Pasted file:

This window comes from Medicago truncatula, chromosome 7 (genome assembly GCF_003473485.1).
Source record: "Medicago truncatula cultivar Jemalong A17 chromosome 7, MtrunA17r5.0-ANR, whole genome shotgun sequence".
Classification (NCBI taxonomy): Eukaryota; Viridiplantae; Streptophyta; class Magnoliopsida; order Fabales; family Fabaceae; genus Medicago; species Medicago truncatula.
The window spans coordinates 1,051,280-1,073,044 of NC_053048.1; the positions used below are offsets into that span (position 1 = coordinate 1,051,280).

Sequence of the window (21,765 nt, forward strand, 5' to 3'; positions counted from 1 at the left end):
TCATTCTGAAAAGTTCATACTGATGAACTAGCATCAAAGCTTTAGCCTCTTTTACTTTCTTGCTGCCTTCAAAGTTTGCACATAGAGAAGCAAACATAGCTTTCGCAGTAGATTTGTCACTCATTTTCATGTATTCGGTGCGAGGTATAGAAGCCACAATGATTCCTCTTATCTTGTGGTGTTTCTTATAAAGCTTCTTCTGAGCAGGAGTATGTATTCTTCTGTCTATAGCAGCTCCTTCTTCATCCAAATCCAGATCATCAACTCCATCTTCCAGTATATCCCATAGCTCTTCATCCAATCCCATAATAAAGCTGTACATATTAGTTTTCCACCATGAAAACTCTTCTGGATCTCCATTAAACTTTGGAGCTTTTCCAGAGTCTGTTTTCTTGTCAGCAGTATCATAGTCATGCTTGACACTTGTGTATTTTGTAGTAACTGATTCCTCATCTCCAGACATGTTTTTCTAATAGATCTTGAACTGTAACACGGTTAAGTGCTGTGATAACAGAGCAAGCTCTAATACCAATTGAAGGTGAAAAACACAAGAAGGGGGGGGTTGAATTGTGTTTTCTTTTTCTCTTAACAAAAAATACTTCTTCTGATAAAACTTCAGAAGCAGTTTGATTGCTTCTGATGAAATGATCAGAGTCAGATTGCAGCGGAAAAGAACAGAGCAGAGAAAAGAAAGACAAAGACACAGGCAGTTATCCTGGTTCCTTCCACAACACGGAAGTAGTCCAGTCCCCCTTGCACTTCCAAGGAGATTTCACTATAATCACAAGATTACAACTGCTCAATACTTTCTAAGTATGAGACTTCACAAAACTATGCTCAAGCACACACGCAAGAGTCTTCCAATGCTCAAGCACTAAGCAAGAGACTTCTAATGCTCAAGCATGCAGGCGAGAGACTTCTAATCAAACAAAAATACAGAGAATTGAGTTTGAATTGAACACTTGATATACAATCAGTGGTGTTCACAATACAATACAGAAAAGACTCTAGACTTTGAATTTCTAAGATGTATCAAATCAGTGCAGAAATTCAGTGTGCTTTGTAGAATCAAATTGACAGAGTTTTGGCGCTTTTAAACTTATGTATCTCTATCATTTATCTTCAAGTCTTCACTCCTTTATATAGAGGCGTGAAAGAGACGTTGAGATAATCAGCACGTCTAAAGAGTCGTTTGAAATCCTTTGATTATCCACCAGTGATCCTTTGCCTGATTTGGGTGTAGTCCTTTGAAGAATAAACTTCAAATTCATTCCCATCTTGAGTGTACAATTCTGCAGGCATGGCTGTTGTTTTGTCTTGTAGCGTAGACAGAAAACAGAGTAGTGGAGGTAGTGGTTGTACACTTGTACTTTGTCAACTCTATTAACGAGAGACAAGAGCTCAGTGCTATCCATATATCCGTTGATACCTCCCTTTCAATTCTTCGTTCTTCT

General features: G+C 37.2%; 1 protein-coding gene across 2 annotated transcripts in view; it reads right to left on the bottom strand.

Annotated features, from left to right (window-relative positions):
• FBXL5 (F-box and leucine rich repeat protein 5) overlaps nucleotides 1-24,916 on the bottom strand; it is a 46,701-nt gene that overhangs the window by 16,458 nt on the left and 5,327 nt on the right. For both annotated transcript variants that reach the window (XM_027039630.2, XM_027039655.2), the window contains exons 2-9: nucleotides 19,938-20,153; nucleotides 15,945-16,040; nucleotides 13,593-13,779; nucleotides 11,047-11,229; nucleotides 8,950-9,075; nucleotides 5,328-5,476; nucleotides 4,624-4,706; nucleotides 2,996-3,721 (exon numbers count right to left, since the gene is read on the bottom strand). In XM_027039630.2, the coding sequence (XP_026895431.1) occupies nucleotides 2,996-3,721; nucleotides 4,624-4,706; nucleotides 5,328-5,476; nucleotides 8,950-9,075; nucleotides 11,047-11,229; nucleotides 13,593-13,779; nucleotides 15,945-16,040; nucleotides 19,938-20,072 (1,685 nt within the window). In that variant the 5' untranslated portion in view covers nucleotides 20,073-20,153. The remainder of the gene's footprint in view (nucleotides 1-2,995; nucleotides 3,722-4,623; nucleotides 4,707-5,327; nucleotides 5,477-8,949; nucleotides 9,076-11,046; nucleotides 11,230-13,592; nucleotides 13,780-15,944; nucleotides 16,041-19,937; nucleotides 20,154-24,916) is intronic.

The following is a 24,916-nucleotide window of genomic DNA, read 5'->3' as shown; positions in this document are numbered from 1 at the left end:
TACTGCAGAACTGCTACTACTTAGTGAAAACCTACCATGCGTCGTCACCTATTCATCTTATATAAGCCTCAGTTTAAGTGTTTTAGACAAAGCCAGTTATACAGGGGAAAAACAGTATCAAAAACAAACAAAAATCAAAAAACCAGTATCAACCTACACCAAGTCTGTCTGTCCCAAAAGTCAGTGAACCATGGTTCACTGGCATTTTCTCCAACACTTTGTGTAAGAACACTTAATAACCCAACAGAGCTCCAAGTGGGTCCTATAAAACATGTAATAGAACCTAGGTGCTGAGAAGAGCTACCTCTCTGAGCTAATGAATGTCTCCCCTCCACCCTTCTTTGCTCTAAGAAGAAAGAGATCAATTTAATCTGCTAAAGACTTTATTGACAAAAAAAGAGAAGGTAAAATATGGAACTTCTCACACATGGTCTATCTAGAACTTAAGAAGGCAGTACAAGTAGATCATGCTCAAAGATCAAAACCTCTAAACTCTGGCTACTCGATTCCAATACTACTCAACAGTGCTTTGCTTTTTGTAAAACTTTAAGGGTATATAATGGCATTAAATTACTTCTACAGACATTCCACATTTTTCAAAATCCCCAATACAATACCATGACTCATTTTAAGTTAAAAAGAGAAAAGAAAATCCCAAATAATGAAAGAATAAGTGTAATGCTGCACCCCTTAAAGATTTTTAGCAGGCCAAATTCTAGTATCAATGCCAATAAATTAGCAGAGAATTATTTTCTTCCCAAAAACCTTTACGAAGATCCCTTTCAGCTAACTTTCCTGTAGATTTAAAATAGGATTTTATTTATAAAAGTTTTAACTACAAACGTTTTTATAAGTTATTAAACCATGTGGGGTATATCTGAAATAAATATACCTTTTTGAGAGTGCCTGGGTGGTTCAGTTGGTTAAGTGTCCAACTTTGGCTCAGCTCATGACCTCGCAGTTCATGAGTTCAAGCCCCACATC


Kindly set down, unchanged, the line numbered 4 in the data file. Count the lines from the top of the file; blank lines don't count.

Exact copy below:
The window spans coordinates 1,051,280-1,073,044 of NC_053048.1; the positions used below are offsets into that span (position 1 = coordinate 1,051,280).